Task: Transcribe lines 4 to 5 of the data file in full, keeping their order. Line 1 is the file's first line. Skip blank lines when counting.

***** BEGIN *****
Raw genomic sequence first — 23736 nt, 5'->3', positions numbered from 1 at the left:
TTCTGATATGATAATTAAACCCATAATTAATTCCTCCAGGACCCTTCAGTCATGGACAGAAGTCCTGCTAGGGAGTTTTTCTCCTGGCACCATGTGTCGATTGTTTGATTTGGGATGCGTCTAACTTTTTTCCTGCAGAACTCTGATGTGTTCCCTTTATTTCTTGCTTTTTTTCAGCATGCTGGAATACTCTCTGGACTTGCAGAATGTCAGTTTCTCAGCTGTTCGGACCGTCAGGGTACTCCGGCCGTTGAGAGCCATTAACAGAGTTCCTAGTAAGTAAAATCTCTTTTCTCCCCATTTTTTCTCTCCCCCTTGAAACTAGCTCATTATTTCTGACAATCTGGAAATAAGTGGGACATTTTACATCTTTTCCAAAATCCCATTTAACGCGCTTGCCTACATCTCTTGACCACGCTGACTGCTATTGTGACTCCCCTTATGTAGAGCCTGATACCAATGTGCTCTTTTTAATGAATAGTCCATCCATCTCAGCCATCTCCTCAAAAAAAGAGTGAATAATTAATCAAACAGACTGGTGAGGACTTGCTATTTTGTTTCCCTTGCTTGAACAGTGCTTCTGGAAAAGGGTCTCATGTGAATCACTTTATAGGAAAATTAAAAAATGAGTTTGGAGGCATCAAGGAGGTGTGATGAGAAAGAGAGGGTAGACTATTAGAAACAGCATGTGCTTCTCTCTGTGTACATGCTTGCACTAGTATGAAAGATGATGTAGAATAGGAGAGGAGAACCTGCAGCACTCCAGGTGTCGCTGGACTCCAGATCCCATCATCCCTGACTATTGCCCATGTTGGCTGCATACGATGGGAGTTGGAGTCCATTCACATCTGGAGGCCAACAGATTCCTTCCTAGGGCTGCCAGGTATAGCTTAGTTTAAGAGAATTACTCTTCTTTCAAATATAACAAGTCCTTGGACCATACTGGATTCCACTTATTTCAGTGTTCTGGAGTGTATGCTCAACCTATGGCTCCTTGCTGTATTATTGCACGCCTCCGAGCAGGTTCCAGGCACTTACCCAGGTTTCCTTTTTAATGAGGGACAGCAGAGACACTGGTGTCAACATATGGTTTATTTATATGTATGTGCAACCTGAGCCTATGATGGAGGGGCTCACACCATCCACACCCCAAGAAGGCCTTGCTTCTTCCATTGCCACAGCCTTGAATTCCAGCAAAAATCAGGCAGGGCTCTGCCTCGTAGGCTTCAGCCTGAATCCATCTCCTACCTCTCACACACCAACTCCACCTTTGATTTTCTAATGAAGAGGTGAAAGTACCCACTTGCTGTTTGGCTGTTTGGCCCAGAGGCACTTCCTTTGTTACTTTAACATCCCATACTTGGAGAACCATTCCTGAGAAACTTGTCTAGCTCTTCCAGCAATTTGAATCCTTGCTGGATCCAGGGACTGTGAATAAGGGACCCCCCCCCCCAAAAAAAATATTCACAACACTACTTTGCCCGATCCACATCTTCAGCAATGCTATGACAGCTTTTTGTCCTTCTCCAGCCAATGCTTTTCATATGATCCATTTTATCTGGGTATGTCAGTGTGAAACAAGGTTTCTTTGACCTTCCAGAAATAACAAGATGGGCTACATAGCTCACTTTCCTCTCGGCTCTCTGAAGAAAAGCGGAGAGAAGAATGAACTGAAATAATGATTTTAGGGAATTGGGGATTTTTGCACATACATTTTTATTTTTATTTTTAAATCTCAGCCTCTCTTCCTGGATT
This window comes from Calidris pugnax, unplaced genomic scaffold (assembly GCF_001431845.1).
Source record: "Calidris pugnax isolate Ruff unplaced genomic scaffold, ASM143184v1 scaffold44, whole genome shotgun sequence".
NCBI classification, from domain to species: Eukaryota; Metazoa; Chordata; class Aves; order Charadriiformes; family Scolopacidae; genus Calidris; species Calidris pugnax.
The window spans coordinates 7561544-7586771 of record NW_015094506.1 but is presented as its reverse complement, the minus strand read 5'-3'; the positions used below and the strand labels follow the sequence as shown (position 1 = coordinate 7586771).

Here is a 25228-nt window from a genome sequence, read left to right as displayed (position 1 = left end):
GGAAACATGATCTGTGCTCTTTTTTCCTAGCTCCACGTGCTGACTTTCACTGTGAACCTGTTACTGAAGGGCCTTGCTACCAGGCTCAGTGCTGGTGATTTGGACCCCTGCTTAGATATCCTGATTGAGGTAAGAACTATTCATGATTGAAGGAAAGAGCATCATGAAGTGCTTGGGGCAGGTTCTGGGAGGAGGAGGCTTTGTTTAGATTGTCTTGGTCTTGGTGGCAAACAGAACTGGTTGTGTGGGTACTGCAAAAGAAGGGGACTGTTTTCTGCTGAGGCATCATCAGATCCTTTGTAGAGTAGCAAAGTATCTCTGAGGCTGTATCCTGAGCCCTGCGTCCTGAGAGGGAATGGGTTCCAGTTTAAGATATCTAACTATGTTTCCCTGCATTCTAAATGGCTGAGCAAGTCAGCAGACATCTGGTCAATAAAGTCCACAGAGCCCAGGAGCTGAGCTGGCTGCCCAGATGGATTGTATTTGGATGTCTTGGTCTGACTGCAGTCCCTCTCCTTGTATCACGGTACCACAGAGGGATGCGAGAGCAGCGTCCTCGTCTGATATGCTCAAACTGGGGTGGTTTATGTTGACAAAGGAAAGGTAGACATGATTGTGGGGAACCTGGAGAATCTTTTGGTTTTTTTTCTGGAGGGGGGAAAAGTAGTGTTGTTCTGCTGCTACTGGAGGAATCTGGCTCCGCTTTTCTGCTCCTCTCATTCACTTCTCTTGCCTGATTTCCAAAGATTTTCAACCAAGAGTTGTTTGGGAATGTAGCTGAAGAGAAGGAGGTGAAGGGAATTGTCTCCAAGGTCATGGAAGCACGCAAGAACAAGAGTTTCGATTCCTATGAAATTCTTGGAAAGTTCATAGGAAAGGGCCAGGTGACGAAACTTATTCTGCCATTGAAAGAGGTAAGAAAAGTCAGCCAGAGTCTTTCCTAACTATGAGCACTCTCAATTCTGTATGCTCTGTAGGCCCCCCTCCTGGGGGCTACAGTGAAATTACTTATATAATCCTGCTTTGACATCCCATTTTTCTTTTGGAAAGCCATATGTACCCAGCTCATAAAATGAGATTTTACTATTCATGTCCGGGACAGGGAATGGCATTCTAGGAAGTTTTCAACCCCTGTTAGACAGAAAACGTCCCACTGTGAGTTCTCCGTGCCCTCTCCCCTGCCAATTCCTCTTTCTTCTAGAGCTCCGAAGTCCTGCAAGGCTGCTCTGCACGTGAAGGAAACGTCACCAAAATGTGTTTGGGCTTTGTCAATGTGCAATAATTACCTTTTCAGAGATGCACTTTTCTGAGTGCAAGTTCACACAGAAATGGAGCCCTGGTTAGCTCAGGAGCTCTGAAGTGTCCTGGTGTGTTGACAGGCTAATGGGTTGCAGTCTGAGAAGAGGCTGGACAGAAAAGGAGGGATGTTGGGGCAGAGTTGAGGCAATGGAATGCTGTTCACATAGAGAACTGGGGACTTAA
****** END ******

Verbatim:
Source record: "Calidris pugnax isolate Ruff unplaced genomic scaffold, ASM143184v1 scaffold44, whole genome shotgun sequence".
NCBI classification, from domain to species: Eukaryota; Metazoa; Chordata; class Aves; order Charadriiformes; family Scolopacidae; genus Calidris; species Calidris pugnax.